July 1, 2009
Things are shaping up quickly for Uintah County's new Public Safety Complex--the project, which is being built by Layton Construction, is more than halfway complete and currently ahead of schedule. Layton broke ground on the 170,000-square-foot facility, located in Vernal, Utah, in May 2008. JWL Architecture and Babcock Design Group collaborated in a joint-venture effort for the building's design.
The Uintah County Public Safety Complex will include a new county jail with 384 cell beds, a new courtroom with attorney's offices, a new sheriff's office and also space for the FBI, Utah Highway Patrol and Emergency Dispatch. The complex will also include a full-service kitchen and laundry area as well as medical facilities. Having so many different areas with different functions has proven to be somewhat challenging.
"This aspect is unique, because the occupancies have such different functions and a whole different set of needs," says Ed Deffner, Layton's project manager.
Fortunately, the project team has been able to work with cooperative occupants and take each different occupant's specific needs into account.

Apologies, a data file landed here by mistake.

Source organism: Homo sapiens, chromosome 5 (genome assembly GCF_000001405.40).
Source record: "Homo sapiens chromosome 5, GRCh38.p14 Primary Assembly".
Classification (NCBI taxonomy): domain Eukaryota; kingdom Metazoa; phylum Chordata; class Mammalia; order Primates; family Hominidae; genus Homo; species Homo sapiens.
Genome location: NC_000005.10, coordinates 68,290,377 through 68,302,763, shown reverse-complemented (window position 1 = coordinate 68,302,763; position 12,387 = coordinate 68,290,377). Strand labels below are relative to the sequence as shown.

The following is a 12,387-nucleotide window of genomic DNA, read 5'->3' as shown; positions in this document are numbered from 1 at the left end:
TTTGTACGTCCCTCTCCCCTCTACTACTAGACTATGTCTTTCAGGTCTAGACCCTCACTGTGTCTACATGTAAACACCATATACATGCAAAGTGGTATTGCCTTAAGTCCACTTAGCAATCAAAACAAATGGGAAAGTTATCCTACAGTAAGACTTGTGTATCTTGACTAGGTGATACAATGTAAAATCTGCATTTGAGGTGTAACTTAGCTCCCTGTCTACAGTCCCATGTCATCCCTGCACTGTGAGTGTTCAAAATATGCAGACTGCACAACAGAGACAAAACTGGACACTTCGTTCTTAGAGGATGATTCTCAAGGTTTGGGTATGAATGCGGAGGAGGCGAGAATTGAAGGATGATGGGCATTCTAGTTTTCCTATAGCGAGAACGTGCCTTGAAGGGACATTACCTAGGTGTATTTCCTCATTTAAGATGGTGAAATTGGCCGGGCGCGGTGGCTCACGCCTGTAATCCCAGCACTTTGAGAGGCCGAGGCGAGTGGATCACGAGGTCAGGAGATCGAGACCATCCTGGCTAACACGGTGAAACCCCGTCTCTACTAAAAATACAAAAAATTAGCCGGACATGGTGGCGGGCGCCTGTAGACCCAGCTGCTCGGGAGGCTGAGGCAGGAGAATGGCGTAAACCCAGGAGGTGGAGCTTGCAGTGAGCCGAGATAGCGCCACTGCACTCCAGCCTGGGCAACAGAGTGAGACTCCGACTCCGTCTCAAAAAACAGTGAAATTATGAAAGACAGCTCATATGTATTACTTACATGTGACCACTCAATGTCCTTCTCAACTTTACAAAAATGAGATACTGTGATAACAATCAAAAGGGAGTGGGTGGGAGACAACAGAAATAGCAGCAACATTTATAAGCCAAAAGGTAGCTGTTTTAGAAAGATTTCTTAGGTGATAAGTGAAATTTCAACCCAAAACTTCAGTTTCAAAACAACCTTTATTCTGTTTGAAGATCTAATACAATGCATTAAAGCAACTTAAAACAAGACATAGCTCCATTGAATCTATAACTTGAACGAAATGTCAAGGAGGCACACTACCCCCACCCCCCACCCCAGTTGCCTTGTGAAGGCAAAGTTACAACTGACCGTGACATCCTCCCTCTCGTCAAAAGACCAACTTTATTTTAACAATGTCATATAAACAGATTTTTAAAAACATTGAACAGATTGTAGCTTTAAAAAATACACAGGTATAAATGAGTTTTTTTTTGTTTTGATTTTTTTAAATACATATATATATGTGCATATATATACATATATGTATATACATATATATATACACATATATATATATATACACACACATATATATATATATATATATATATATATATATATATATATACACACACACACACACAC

Crews are currently working on site work, curb and gutters, final roofing, interior sheetrock and paint, rough mechanical, electrical, plumbing, fire proofing, detention frames and security wiring and space design for the interiors of the facility. All site work is on track to be complete in the fall. Layton's next planned steps for the project include installing detention locks and furnishings, completing sheetrock and finish work and installing the main mechanical penthouse equipment.
The project is currently 65 percent complete and on track to be completed in March 2010, two months ahead of schedule. Deffner attributes being ahead of schedule to the team's ability to manage resources well, having good luck with weather during the winter months, working with good subcontractors and ultimately having an excellent team made up of the owner, contractor, architects, engineers and subcontractors.
Deffner says the success of the Uintah County Public Safety Complex thus far is due to the teamwork all involved in the project exhibit--everyone employs open communication and consistently looks out for the interest of each entity involved. The project management team also meets with all of the subcontractors, the architects and engineers as well as the owner every six weeks to discuss the project's progress. The day-long coordination meetings provide opportunities for the entire project team to be together at the same time and work out any issues or problems that come up.
"It's been a really good thing. It gives everyone an excuse to be together at the same time, kind of like a forced cohabitation," Deffner says. "It's good foresight--we're not putting out fires, instead we're managing things that have come up or are coming up."
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